By Philip de Souza

This booklet covers one of many defining classes of ecu historical past. The sequence of wars among the Classical Greeks and the Persian Empire produced the well-known battles of Marathon, Thermopylae and Salamis, in addition to an ill-fated try to overthrow the Persian king in four hundred BC, which helped to motivate the conquests of Alexander the Great.To inform the tale of those momentous occasions, of the lives of serious women and men, of the societies and cultures that produced them, and to provide an explanation for how and why they got here into clash used to be the purpose of Herodotus, 'the Father of History', whose account of the wars is our vital resource and the 1st booklet to be referred to as a 'history'.

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The Macedonian king, Alexander I, allowed Xerxes to prepare a supply depot on his territory and he contributed some infantry to the ever-growing ranks of the Persian army. The supply depot was part of a series of such bases established along the marching route through Thrace and Macedonia. One of the most impressive achievements of the whole march from Sardis to central Greece is that Xerxes' 44 Essential Histories • The Greek and Persian Wars 499-386 BC commanders managed to keep feeding and watering their men and animals.

The 3,000 or so other vessels that Herodotus says accompanied the warships would not have needed such large crews, and their purpose would have been to carry sufficient supplies to keep the fleet provisioned, but not the army. Some food will have been transported with the army, using draught animals, including camels, as well as some human porters. Supplies of fresh water will have been collected and carried from one camp to the next, but only in small quantities. Ensuring a constant supply of water was always a very high priority for ancient armies.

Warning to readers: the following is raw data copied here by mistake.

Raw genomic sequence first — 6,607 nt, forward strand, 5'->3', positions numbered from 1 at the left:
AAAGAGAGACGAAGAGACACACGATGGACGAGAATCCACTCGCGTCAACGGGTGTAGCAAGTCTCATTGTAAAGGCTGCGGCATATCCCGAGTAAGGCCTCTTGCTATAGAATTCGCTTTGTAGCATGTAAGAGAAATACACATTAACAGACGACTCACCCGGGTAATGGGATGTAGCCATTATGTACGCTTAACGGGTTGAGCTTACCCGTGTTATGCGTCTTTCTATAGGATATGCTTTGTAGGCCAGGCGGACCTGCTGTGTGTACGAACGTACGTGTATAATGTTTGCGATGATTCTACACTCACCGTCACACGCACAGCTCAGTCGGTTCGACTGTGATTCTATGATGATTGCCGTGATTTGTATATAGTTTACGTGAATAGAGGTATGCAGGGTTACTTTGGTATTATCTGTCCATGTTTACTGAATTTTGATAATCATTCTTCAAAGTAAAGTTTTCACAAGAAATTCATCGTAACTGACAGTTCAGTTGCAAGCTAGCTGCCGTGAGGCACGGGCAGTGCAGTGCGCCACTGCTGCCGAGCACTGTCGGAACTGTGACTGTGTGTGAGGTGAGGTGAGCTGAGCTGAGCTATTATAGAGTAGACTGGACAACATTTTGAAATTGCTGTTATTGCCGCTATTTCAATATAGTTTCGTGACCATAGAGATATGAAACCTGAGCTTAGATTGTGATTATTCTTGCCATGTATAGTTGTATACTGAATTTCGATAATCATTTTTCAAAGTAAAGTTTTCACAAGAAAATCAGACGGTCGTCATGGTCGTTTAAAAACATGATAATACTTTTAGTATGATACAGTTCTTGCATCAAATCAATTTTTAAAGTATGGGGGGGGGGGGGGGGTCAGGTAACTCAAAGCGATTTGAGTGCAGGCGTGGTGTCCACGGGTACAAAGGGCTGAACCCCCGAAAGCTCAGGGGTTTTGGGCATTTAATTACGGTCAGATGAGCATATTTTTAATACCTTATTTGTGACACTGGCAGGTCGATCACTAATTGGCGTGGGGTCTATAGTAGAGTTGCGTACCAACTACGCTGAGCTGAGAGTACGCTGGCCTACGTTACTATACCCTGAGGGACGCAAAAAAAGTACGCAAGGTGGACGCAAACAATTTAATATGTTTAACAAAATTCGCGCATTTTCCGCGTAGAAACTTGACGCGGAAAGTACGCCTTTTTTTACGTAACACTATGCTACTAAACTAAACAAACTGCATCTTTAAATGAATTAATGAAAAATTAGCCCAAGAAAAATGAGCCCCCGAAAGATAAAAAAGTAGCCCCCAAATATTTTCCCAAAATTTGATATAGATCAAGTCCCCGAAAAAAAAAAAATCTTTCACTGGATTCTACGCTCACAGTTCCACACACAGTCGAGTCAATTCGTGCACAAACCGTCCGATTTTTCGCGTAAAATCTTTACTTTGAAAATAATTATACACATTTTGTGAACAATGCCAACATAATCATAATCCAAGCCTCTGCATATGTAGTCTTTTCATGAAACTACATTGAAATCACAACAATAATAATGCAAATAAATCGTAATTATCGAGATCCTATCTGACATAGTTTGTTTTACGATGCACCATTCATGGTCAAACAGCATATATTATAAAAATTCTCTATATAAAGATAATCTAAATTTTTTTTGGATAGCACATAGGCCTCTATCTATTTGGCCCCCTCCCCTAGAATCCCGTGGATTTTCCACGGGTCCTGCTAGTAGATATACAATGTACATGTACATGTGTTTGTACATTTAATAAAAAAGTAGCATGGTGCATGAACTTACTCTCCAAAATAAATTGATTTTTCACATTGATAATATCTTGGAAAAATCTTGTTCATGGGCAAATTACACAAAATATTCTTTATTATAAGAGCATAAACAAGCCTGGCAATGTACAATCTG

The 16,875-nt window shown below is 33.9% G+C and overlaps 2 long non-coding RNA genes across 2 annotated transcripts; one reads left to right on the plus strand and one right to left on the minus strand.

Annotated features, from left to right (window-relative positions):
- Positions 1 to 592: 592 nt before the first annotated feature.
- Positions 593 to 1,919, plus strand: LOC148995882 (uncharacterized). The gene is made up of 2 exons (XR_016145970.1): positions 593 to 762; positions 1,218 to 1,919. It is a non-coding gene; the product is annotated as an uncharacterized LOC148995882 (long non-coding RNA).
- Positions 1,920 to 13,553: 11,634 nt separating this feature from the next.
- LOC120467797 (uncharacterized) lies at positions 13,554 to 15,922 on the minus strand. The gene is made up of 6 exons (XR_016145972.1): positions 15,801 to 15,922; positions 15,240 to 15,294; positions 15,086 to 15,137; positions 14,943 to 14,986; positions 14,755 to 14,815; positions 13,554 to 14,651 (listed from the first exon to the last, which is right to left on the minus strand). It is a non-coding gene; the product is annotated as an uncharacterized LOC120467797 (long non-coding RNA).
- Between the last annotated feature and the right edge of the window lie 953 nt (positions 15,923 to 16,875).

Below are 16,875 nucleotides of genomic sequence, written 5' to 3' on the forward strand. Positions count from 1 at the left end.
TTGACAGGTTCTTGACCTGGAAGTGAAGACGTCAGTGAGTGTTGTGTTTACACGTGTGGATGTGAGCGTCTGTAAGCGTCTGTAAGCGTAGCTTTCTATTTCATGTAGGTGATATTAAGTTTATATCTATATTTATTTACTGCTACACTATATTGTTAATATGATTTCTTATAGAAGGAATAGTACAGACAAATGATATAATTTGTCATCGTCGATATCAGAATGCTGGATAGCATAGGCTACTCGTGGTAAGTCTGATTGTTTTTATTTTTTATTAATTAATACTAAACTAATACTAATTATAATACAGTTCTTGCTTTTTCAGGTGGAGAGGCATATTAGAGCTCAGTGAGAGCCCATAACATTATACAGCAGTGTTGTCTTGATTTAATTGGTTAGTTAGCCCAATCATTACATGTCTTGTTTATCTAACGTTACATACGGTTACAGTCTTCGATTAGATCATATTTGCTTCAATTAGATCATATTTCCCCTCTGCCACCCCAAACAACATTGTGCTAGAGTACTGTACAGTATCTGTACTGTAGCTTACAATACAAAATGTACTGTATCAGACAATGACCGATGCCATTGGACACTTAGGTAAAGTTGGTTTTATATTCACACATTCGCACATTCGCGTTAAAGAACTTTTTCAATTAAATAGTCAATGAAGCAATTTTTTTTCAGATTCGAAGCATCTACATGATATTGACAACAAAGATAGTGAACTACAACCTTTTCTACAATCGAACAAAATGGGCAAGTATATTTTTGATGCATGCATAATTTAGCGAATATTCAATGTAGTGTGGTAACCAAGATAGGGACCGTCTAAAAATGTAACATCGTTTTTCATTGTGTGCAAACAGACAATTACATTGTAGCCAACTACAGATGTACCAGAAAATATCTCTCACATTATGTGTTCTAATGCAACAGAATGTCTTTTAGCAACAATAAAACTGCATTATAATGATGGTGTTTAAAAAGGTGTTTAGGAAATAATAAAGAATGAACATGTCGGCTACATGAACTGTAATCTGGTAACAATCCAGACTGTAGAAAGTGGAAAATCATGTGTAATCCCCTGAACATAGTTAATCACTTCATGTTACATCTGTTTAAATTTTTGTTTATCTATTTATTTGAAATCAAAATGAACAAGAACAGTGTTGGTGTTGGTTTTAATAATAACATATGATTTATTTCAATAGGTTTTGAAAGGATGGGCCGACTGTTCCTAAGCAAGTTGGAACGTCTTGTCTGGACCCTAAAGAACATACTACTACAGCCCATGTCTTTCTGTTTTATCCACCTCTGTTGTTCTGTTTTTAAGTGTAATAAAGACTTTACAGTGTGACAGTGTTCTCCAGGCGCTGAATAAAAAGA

The decision to abandon Athens and Attika to the Persians and evacuate the population by sea was a brave one, made by a vote of the Athenian citizen assembly. It is a remarkable example of Athenian democracy in action, with the majority view prevailing after an impassioned debate, carried out under the shadow of the Persian invasion. While the Persians were advancing through northern Greece the Athenians sent an official delegation to the famous oracle of the god Apollo at Delphi to ask for divine guidance.

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